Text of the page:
To the Bedouins, the plan for a mass demolition of their villages is a cruel move that would expel them from land they say belongs to them; to the Israeli government it is a bold attempt to remedy this minority’s own complaints about its low living standard and bring it into the 21st century.
Israel’s government is poised to propose legislation to solve a dispute as old as the country itself. It will compensate 80,000 Bedouin Arabs for land in the Negev that they say they own. Israel considers them squatters, and will demand that they leave.
As the villages slated for evacuation are considered illegal by Israel, inhabitants do not receive services like sewage and connection to the country’s electricity grid —services they are to receive in the government’s mass resettlement plan. “You cannot say they don’t have the standard of living of other Israelis and criticize when we give that,” said Ofir Gendelman, a spokesman in the Prime Minister’s Office.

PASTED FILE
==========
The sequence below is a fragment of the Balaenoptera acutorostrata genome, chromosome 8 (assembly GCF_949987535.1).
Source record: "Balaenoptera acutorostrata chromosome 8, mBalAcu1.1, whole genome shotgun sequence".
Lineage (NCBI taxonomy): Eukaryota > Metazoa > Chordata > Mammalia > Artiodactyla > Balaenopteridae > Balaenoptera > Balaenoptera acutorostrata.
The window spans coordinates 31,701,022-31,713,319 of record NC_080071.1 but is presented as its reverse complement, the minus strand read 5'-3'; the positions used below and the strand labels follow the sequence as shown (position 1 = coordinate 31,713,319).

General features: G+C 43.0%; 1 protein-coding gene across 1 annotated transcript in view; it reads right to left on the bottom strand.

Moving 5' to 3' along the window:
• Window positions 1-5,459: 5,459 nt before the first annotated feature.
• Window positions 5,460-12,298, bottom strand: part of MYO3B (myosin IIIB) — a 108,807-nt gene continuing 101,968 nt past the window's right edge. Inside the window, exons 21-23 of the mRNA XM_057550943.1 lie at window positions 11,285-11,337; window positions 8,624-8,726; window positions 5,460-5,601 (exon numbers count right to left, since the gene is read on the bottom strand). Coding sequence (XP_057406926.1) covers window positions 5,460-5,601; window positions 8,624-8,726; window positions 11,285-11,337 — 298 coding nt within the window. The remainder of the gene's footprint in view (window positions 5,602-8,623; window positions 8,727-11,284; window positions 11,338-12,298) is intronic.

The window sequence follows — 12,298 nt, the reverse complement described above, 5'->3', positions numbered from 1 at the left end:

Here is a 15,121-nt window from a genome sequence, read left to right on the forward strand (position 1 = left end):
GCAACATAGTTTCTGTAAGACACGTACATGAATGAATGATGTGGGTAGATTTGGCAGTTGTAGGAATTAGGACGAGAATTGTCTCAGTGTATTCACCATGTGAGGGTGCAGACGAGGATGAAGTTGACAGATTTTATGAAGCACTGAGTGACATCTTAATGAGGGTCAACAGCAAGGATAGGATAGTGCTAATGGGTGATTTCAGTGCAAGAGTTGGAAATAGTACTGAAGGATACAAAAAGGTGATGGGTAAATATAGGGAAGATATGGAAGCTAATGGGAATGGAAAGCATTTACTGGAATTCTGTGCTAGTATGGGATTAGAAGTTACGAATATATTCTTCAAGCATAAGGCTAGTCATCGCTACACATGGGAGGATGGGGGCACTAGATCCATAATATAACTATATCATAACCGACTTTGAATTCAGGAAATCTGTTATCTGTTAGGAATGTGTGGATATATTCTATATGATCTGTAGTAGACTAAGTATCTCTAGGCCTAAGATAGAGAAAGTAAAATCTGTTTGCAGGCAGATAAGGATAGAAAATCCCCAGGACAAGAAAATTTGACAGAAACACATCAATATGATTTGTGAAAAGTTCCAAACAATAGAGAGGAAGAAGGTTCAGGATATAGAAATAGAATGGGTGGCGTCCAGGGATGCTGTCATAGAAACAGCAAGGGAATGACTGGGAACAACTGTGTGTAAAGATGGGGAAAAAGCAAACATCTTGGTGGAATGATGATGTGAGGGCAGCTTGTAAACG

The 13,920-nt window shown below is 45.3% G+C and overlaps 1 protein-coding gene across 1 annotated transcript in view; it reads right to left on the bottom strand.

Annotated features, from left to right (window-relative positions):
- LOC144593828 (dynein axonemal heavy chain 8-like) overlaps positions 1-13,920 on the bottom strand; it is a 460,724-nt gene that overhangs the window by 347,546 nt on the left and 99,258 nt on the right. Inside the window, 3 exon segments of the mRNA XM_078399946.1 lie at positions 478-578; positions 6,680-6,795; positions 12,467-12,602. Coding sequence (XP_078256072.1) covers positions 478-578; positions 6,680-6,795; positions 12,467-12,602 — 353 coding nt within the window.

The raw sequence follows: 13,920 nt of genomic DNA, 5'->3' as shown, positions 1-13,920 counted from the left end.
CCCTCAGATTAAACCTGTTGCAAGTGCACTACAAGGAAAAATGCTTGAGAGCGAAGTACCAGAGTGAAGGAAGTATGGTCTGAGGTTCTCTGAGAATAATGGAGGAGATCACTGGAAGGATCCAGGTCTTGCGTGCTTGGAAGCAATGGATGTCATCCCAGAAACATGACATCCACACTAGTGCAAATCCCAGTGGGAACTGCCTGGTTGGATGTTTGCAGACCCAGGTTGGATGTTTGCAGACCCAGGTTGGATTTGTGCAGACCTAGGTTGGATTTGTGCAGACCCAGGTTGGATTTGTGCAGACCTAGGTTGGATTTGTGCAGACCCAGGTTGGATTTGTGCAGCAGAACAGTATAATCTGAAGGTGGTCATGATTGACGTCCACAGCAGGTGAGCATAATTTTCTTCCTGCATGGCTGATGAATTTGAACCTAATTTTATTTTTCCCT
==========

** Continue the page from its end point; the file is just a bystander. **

In response, Bedouin activists and their supporters have turned to Washington. In late October, three Bedouin activists and one Jewish advocate for their cause flew to America from Israel to seek the administration’s intervention in an effort to avert the plan. They held meetings at the White House and lobbied Congress members. They tried to raise objections from civil society, briefing think tanks, meeting with faith groups and speaking at universities.
“This kind of action against the most disadvantaged community in Israel should be taken seriously by the American state and by Americans,” said delegation member Rawia Aburabia, a Bedouin attorney who deals with Bedouin-related cases at the Association for Civil Rights in Israel. “America considers itself a friend of Israel, and we’re saying that to be a friend of Israel it needs to be a friend of Israel’s citizens, including the Bedouins.”